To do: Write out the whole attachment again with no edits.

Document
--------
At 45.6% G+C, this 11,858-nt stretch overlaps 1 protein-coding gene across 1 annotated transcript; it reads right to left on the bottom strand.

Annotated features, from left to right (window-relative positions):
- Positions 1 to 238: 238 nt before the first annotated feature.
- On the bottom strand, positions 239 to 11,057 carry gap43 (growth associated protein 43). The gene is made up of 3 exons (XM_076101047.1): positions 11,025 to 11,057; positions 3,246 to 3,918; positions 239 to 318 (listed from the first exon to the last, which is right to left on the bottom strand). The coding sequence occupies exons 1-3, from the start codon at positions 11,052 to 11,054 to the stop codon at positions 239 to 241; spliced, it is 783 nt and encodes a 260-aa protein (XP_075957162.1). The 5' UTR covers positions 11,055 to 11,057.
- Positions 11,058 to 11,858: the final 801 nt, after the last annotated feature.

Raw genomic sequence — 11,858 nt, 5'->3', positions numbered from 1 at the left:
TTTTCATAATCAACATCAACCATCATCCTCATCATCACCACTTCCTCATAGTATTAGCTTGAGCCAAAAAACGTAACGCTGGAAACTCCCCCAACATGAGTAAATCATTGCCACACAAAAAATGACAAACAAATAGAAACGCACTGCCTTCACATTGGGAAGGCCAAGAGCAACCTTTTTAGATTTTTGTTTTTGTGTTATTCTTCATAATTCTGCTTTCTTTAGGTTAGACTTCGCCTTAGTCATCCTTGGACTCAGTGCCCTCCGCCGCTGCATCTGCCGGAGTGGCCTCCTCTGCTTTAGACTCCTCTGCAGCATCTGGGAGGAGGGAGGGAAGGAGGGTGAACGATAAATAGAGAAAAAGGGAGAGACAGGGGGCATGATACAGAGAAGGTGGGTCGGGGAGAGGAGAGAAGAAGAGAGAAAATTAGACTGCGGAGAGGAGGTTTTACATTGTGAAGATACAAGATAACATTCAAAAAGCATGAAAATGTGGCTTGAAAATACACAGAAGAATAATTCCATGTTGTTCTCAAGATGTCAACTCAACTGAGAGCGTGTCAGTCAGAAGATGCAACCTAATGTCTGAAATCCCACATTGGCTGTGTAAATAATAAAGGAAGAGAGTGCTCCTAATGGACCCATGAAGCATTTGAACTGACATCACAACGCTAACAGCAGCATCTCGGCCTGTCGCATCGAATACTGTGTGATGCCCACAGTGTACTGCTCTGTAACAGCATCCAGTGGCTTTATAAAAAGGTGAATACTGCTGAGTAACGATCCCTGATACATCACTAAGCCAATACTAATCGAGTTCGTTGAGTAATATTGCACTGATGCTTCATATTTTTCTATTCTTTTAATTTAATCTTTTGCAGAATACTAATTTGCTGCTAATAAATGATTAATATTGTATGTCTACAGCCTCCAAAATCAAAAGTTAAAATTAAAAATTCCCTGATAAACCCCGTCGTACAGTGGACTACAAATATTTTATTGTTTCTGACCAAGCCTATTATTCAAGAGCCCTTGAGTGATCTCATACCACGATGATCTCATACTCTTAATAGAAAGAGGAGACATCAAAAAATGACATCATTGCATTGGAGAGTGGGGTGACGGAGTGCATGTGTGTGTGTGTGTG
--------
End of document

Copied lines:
At 45.6% G+C, this 11,858-nt stretch overlaps 1 protein-coding gene across 1 annotated transcript; it reads right to left on the bottom strand.

Annotated features, from left to right (window-relative positions):
- Positions 1 to 238: 238 nt before the first annotated feature.
- On the bottom strand, positions 239 to 11,057 carry gap43 (growth associated protein 43). The gene is made up of 3 exons (XM_076101047.1): positions 11,025 to 11,057; positions 3,246 to 3,918; positions 239 to 318 (listed from the first exon to the last, which is right to left on the bottom strand). The coding sequence occupies exons 1-3, from the start codon at positions 11,052 to 11,054 to the stop codon at positions 239 to 241; spliced, it is 783 nt and encodes a 260-aa protein (XP_075957162.1). The 5' UTR covers positions 11,055 to 11,057.
- Positions 11,058 to 11,858: the final 801 nt, after the last annotated feature.

Raw genomic sequence — 11,858 nt, 5'->3', positions numbered from 1 at the left:
TTTTCATAATCAACATCAACCATCATCCTCATCATCACCACTTCCTCATAGTATTAGCTTGAGCCAAAAAACGTAACGCTGGAAACTCCCCCAACATGAGTAAATCATTGCCACACAAAAAATGACAAACAAATAGAAACGCACTGCCTTCACATTGGGAAGGCCAAGAGCAACCTTTTTAGATTTTTGTTTTTGTGTTATTCTTCATAATTCTGCTTTCTTTAGGTTAGACTTCGCCTTAGTCATCCTTGGACTCAGTGCCCTCCGCCGCTGCATCTGCCGGAGTGGCCTCCTCTGCTTTAGACTCCTCTGCAGCATCTGGGAGGAGGGAGGGAAGGAGGGTGAACGATAAATAGAGAAAAAGGGAGAGACAGGGGGCATGATACAGAGAAGGTGGGTCGGGGAGAGGAGAGAAGAAGAGAGAAAATTAGACTGCGGAGAGGAGGTTTTACATTGTGAAGATACAAGATAACATTCAAAAAGCATGAAAATGTGGCTTGAAAATACACAGAAGAATAATTCCATGTTGTTCTCAAGATGTCAACTCAACTGAGAGCGTGTCAGTCAGAAGATGCAACCTAATGTCTGAAATCCCACATTGGCTGTGTAAATAATAAAGGAAGAGAGTGCTCCTAATGGACCCATGAAGCATTTGAACTGACATCACAACGCTAACAGCAGCATCTCGGCCTGTCGCATCGAATACTGTGTGATGCCCACAGTGTACTGCTCTGTAACAGCATCCAGTGGCTTTATAAAAAGGTGAATACTGCTGAGTAACGATCCCTGATACATCACTAAGCCAATACTAATCGAGTTCGTTGAGTAATATTGCACTGATGCTTCATATTTTTCTATTCTTTTAATTTAATCTTTTGCAGAATACTAATTTGCTGCTAATAAATGATTAATATTGTATGTCTACAGCCTCCAAAATCAAAAGTTAAAATTAAAAATTCCCTGATAAACCCCGTCGTACAGTGGACTACAAATATTTTATTGTTTCTGACCAAGCCTATTATTCAAGAGCCCTTGAGTGATCTCATACCACGATGATCTCATACTCTTAATAGAAAGAGGAGACATCAAAAAATGACATCATTGCATTGGAGAGTGGGGTGACGGAGTGCATGTGTGTGTGTGTGTG